Bit of background: No Boundaries is an annual conference for the arts, where delegates and speakers from across the world come together to ask questions, spark provocations and chat over lunch. Provocation is the big word here, between 450 delegates and about 43 contributors, there’s a lot of exciting thinking and discussion, but nobody’s there to give you definitive answers. This is the arts, godammit! We’re not here to tell you what you should and shouldn’t believe!

The conference is hosted by Watershed (here) and HOME (Manchester) and is live broadcast to both venues, as well as for free, online. It’s terribly impressive. As the Bristol-dwelling child of a Mancunian mother, I appreciated flitting between the two. Like Skyping my grandad, and asking him what he thought about cultural financial policies. Anyway,

It’s fitting that each session was titled with a question, which each speaker didn’t really answer. In the sessions that I sat in on, everyone agreed that we probably can’t ‘Exercise Freedom of Expression’ at the moment but that it’s all relative and we should be doing a lot about it; We agreed that in some ways we are ‘Nurturing Tomorrows Talent’, but mostly we’re missing out, and we should be doing a lot about it; And nobody agreed on ‘How the Money Flows’ and we should be doing a lot about it.

You can watch all of these discussions and more online, but in case you’d like the cliff notes, keep reading. Continue reading

Curiouser and Curiouser

I’ve just got back from a fleeting yet fascinating trip to Birmingham to experience the final days of ‘Future C U R I O U S’.

I had found it quite difficult to explain to people what I was going to be doing this weekend and now, having been ‘there’ and done ‘it’, I’m still not 100% sure how best to describe this event…

After arriving at mac birmingham (all-encompassing arts/events space) we quickly delved into one of the many drop in sessions, talks and demonstrations dotted throughout the central space. The main, overarching theme seemed to be about exploring new ways that aspiring and emerging artists can utilise new technologies in their practice. Many of the participating practitioners were talking enthusiastically about the interesting results that can develop out of technological and artistic partnerships (though, always careful not to imply that these disciplines are mutually exclusive in the first place).

One key, and very simple, lesson that I took away from this event was the joy of (pointless) play. This sounds ridiculously obvious, but as an adult with a busy job and a finite amount of spare time, it is sometimes easy to go whole days, weeks, maybe even months without genuinely letting yourself waste some time, have a little fun and try something completely different. Glitch art (creating something new through corrupting the digital code/data) was a very simple, very effective way of encouraging adults to genuinely play, to discover and create something new. Refreshingly, seen as the whole point is to ‘glitch’, this particular activity also takes away the fear of ‘getting things wrong’, which I think can often be a barrier within creative pursuits.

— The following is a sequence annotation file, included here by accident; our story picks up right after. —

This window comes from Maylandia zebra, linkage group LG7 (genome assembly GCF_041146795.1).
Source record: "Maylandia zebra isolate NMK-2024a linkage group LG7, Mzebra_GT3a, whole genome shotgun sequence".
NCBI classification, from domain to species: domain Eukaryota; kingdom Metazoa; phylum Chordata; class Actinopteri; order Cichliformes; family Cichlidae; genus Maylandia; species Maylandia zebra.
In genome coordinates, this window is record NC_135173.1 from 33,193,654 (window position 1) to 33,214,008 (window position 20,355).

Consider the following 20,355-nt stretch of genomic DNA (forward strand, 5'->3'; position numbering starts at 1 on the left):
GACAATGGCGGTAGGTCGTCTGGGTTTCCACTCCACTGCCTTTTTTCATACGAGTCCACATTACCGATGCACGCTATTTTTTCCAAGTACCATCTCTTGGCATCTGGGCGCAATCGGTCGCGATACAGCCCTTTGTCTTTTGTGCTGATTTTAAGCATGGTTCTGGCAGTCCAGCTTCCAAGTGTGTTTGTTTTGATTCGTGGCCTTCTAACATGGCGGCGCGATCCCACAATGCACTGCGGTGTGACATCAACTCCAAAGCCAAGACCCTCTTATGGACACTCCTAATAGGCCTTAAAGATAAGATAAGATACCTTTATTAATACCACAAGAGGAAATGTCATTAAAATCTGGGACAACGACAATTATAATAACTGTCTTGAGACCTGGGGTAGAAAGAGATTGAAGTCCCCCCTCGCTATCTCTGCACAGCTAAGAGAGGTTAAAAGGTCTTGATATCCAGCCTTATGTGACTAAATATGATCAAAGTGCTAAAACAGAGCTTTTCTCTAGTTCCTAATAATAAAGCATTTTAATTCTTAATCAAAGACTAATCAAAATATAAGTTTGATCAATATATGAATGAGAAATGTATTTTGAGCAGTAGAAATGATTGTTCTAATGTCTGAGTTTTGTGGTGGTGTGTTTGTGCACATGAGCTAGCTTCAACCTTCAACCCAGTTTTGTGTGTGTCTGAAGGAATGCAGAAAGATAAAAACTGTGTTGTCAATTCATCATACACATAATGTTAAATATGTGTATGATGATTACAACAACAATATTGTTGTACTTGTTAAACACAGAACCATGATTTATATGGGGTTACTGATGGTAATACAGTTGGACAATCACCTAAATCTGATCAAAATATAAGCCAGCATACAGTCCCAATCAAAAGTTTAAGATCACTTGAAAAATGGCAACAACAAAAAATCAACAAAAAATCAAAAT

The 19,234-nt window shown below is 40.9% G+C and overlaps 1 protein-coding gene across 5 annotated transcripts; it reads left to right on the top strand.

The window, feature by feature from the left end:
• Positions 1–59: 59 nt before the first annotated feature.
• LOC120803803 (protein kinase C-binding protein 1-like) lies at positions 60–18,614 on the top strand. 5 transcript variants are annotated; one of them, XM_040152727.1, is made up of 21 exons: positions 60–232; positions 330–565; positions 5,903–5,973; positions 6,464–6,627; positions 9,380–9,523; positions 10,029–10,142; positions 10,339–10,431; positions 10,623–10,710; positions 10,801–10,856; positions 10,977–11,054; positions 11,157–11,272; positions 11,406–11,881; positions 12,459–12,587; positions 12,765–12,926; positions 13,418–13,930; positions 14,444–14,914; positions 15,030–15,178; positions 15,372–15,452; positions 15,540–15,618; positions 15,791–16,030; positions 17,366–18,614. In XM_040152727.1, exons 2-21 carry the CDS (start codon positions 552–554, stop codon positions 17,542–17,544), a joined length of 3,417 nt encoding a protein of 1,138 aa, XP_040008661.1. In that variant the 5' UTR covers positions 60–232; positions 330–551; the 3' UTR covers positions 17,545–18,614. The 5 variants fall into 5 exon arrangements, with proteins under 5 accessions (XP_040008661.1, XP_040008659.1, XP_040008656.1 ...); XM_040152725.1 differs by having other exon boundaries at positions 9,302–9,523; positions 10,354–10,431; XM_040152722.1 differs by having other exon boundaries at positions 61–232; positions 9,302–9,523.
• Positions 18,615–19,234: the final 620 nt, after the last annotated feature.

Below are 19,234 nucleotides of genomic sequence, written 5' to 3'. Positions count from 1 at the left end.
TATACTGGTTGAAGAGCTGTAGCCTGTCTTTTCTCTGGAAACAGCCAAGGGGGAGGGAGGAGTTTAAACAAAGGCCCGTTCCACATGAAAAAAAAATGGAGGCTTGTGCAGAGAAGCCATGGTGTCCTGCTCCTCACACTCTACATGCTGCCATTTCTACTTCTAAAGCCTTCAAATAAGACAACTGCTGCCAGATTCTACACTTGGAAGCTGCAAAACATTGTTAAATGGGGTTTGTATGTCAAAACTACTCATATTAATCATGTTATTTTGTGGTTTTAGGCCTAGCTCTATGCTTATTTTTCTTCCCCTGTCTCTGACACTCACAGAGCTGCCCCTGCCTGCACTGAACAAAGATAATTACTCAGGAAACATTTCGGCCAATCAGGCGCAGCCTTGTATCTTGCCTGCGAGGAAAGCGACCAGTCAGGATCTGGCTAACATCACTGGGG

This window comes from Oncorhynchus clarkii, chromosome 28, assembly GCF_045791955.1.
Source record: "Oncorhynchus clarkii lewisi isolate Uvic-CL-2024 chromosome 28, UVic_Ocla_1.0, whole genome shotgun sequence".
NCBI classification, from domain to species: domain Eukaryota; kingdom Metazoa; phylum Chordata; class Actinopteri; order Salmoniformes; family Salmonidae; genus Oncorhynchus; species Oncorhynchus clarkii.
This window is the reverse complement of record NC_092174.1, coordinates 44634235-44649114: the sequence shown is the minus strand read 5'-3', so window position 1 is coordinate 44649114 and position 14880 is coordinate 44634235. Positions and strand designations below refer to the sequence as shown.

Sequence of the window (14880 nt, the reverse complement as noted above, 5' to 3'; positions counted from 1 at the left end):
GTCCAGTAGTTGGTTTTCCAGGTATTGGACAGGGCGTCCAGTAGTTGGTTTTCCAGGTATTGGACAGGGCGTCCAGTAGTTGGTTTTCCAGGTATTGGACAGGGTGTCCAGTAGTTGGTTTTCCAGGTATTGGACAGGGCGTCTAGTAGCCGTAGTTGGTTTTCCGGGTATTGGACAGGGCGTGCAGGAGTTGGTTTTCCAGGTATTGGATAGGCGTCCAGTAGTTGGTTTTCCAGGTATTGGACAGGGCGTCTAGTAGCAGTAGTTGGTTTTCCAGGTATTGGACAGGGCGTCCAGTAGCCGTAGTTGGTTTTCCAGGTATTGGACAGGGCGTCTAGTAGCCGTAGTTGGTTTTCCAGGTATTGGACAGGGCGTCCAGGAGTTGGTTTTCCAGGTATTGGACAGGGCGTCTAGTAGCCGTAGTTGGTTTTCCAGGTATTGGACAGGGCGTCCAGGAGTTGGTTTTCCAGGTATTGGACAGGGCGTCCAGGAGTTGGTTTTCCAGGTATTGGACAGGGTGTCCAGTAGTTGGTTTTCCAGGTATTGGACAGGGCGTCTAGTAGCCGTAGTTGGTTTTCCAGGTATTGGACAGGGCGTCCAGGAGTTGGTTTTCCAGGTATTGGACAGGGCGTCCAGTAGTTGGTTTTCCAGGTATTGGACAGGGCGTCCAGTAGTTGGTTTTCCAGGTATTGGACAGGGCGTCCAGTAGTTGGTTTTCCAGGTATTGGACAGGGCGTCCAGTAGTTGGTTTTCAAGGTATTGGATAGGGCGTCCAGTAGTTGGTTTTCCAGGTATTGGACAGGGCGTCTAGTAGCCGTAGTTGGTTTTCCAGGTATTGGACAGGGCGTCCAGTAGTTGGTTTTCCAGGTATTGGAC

Having been invited to come along as part of the Watershed’s ‘Future Producers’ programme I was also reflecting on what this weekend could mean for us, as we begin to gear up and plan for our own events. I’m part of the team looking into expanding and promoting the Under 24 Ticket Offer and I think, for me, ‘Future C U R I O U S’ really reaffirmed the importance of creative, inventive and (perhaps even slightly mindless) play. Another key lesson was to not feel too afraid of technologically-orientated ideas. As although personally, I still find the concept of ‘coding’ intimidating, I also now appreciate that working within disciplines you don’t fully understand can sometimes yield creative, and perhaps even unexpected, results.

The weekend ended with an utterly fantastic keynote speech by Christopher Barnatt, an academic and futurist (I had to Google it too). He said some pretty mind boggling things about society and our current relationship to the Earth and it’s undeniably finite resources. What I was most struck by, was his thoughts on what the role of artists and creative thinkers could be in addressing this challenge. Technology is nothing without a strong, powerful and overarching narrative. I realise that probably makes very little sense unless you were at the talk earlier, or are already familiar with Christopher’s work. I can’t hope to be as articulate and engaging as him so I’ll just encourage you Google him and check out his website.

I definitely left feeling curious, creatively energised (and keen to try out my own glitch art)…

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Many Encounters

What a couple of months it’s been.

Myself and fifteen others have been busy, chipping away at the great edifice of the Watershed, waiting to uncover our spectacular ideas underneath. We’ve had talks, we’ve had workshops, we’ve learnt what a ‘Gantt chart’ is (it’s just a really useful spreadsheet), and we’ve been sorting out our ideas for the three strands of Future Producers.

I’ve been working with Laura, Dan, Phoebe, Beth and Jess (we’re the largest group), programming the Love Late Night screenings throughout October. There are actually five Friday nights in October, so we’ve had the responsibility of coming up with five whole films and five whole events to run before the screenings, and the planning’s been an exciting ride through proposals for interactive media, sound installations, bring-your-own-jumper events and how to make a room smell of bread.